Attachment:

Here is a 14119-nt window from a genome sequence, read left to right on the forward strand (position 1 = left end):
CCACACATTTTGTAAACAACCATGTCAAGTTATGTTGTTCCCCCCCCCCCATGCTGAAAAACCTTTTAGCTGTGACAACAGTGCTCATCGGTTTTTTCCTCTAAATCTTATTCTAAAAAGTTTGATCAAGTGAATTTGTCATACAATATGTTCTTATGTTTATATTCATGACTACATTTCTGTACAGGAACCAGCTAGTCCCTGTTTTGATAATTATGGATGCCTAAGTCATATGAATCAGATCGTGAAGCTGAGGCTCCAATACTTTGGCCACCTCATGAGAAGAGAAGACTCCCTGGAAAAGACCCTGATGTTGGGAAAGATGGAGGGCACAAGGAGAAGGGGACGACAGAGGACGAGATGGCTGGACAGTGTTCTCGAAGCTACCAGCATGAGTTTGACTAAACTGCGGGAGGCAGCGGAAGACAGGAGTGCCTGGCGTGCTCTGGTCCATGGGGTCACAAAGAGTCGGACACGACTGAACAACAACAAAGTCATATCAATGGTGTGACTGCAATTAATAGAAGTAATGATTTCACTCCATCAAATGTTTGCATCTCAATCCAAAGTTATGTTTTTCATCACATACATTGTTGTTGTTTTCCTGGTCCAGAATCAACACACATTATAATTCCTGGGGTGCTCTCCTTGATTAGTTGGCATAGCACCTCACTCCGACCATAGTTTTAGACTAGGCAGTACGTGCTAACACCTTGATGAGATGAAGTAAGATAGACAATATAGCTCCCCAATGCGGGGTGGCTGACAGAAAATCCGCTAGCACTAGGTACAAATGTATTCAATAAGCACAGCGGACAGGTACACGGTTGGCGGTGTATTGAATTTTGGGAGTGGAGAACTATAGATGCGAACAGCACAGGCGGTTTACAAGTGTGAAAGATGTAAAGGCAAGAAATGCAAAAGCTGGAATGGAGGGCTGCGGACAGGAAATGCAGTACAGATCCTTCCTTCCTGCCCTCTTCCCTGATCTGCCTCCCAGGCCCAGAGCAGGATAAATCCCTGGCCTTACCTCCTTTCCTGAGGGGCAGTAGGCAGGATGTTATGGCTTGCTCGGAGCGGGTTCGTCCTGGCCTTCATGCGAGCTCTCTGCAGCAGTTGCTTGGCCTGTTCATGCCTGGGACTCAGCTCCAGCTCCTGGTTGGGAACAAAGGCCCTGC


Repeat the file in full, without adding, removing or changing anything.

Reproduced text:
Here is a 14119-nt window from a genome sequence, read left to right on the forward strand (position 1 = left end):
CCACACATTTTGTAAACAACCATGTCAAGTTATGTTGTTCCCCCCCCCCCATGCTGAAAAACCTTTTAGCTGTGACAACAGTGCTCATCGGTTTTTTCCTCTAAATCTTATTCTAAAAAGTTTGATCAAGTGAATTTGTCATACAATATGTTCTTATGTTTATATTCATGACTACATTTCTGTACAGGAACCAGCTAGTCCCTGTTTTGATAATTATGGATGCCTAAGTCATATGAATCAGATCGTGAAGCTGAGGCTCCAATACTTTGGCCACCTCATGAGAAGAGAAGACTCCCTGGAAAAGACCCTGATGTTGGGAAAGATGGAGGGCACAAGGAGAAGGGGACGACAGAGGACGAGATGGCTGGACAGTGTTCTCGAAGCTACCAGCATGAGTTTGACTAAACTGCGGGAGGCAGCGGAAGACAGGAGTGCCTGGCGTGCTCTGGTCCATGGGGTCACAAAGAGTCGGACACGACTGAACAACAACAAAGTCATATCAATGGTGTGACTGCAATTAATAGAAGTAATGATTTCACTCCATCAAATGTTTGCATCTCAATCCAAAGTTATGTTTTTCATCACATACATTGTTGTTGTTTTCCTGGTCCAGAATCAACACACATTATAATTCCTGGGGTGCTCTCCTTGATTAGTTGGCATAGCACCTCACTCCGACCATAGTTTTAGACTAGGCAGTACGTGCTAACACCTTGATGAGATGAAGTAAGATAGACAATATAGCTCCCCAATGCGGGGTGGCTGACAGAAAATCCGCTAGCACTAGGTACAAATGTATTCAATAAGCACAGCGGACAGGTACACGGTTGGCGGTGTATTGAATTTTGGGAGTGGAGAACTATAGATGCGAACAGCACAGGCGGTTTACAAGTGTGAAAGATGTAAAGGCAAGAAATGCAAAAGCTGGAATGGAGGGCTGCGGACAGGAAATGCAGTACAGATCCTTCCTTCCTGCCCTCTTCCCTGATCTGCCTCCCAGGCCCAGAGCAGGATAAATCCCTGGCCTTACCTCCTTTCCTGAGGGGCAGTAGGCAGGATGTTATGGCTTGCTCGGAGCGGGTTCGTCCTGGCCTTCATGCGAGCTCTCTGCAGCAGTTGCTTGGCCTGTTCATGCCTGGGACTCAGCTCCAGCTCCTGGTTGGGAACAAAGGCCCTGC